sent by Nick Grantham | 12th April 2022
When you're viewed by others as the expert, the prospect of not having all the answers or not understanding a new concept or training methodology can give you the fear. So it's tempting to keep your head down and keep doing what you're doing. However, the key to long term success is having a beginner's mindset and a willingness to face challenges, fail and maybe look daft. Only by accepting some short term failure will you be able to make the progress you want.
Source: James Clear 3-2-1 Newsletter by James Clear
You know you're old and boring when you watch a documentary about Margaret Thatcher and Ronald Reagan! Midway through the documentary, my ears pricked up when Sir Malcolm Rifkind started to talk about trust. We tend to think that we only trust like-minded individuals, people we don't have a conflict with, people that agree with our way of thinking. Sir Malcolm suggests it has very little to do with agreement. We can have ding dong battles with someone and fundamentally disagree with them, but we can still trust them. As he explains, the key is that trust is â€œwhen you have a certain sense that what someone is telling you or what they are offering to do or what they are saying they would do, that they mean it.â€ Who do you disagree with but trust?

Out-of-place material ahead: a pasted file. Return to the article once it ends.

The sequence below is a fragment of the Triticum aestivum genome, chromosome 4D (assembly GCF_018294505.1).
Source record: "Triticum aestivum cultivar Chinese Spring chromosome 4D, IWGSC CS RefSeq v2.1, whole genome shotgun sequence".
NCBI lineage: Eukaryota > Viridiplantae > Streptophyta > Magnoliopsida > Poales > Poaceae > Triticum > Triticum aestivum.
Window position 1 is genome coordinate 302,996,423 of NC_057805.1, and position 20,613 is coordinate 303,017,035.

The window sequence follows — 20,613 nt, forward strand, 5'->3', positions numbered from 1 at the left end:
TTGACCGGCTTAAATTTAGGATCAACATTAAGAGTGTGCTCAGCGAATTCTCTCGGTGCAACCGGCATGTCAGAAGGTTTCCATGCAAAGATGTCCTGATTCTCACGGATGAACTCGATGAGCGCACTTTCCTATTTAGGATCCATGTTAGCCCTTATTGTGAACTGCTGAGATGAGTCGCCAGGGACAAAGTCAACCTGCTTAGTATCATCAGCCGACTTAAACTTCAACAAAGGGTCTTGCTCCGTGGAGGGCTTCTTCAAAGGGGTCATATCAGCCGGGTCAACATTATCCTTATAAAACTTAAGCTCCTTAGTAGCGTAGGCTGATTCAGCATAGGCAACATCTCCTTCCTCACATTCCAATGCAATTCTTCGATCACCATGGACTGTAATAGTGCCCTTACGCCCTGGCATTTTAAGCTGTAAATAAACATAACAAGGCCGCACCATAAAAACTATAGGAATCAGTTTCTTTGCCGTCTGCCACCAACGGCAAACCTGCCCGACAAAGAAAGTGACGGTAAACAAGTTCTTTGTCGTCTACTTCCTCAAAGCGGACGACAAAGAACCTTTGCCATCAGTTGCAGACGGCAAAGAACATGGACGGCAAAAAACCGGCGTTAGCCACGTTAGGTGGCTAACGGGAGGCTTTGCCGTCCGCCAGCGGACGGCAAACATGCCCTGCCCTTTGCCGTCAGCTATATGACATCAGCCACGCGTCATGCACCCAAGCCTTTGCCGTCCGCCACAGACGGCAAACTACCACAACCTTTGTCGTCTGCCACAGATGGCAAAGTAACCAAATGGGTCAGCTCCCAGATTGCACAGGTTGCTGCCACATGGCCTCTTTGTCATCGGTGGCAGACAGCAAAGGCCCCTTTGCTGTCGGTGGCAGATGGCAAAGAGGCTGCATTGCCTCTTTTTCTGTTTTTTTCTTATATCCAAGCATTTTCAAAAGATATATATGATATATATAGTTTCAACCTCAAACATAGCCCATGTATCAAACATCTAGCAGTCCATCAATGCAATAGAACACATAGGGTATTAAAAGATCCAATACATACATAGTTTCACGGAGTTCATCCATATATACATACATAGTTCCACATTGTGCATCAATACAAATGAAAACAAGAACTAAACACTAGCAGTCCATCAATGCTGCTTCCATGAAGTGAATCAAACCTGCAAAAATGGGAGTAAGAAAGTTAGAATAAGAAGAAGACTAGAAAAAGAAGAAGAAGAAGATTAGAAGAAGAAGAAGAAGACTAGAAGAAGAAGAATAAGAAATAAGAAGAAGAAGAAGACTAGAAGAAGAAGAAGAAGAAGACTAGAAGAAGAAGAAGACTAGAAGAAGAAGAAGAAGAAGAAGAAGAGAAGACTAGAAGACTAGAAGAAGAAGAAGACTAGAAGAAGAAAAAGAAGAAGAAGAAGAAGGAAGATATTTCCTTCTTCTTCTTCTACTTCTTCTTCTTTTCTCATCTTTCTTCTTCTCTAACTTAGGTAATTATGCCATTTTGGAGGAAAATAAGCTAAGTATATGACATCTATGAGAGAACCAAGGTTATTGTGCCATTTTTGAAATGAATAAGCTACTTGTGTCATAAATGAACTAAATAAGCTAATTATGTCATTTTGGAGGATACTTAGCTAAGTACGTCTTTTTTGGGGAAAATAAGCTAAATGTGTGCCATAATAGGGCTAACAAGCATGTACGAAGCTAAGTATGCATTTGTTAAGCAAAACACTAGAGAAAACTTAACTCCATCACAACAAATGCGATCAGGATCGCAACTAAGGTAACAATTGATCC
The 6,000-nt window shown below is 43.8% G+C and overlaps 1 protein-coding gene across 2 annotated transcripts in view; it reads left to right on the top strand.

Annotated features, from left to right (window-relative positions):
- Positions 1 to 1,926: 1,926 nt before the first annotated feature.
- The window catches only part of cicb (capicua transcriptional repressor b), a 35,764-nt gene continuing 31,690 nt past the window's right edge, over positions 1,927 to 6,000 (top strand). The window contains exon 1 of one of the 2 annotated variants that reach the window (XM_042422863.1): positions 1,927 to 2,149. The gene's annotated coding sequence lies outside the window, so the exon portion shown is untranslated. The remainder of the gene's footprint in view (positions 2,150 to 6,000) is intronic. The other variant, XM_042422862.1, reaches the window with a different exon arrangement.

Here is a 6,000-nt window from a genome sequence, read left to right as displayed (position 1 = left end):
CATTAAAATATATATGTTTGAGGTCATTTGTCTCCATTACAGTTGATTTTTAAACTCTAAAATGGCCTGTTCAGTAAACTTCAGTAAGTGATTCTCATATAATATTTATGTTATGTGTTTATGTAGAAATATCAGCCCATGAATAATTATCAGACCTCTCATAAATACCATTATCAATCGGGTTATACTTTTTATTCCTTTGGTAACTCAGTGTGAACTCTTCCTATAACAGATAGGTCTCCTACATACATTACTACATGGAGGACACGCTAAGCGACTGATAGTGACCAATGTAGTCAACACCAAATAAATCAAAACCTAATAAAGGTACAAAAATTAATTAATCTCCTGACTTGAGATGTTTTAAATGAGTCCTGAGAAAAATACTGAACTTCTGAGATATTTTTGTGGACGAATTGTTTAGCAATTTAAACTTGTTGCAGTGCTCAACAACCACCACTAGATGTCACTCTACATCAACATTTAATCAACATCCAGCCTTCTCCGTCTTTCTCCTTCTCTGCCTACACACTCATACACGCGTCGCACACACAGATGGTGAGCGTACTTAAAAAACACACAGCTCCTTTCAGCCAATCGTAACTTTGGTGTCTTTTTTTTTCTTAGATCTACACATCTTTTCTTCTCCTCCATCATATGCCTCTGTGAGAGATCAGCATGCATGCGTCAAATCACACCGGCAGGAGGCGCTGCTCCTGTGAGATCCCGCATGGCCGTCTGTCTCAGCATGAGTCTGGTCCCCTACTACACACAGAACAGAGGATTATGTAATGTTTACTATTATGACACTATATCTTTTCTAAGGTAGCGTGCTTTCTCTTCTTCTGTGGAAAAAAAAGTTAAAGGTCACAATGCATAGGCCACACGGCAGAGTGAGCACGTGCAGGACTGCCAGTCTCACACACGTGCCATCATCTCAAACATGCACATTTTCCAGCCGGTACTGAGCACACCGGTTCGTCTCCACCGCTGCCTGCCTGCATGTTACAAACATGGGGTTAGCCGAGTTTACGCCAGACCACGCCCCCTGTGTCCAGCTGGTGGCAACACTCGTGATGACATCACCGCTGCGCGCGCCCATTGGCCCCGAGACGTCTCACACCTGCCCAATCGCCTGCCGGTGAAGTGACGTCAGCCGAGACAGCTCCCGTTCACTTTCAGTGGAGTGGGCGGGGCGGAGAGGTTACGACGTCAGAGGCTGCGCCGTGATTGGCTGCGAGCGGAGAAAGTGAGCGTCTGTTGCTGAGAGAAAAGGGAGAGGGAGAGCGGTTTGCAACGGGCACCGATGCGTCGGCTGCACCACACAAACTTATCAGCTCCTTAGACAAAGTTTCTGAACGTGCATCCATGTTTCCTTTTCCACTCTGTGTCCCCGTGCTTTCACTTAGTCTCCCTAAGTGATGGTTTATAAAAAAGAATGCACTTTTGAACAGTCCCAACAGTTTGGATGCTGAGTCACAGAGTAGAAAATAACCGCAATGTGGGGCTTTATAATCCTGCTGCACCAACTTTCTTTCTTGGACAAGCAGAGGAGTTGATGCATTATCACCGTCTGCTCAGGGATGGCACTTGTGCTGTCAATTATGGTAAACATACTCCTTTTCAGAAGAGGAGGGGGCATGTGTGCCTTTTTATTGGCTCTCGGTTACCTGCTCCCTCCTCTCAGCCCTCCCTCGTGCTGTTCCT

Source: Thatcher and Reagan: A Very Special Relationship.
When was the last time you were coaching, and you really watched what the athlete was doing? Be honest. I mean, really paid attention? How often have you sat in a seminar and zoned out and not picked up the key message? What about exercise, is it just something that has to be completed or have you ever lifted, run or cycled and really enjoyed the physical sensations? How often do you speak without engaging your brain? We are all busy and increasingly time-poor, but maybe rather than always being in a rush, we should slow down a touch and actively engage in what we are doing.
Source: Leonardo da Vinci
We are obsessed with followers on social media. In turn, we often like the sense of connection and security that being a follower of a particular expert or training methodology offers, particularly when starting our careers. Rather than being a follower, switch on and become a student. Listen to what someone has to say and learn from them, but make sure you cast a critical eye over what they are saying and doing. Question and debate their principles, and take a look from multiple angles. Don't just follow.
Source: The Treasury of Quotes by Jim Rohn
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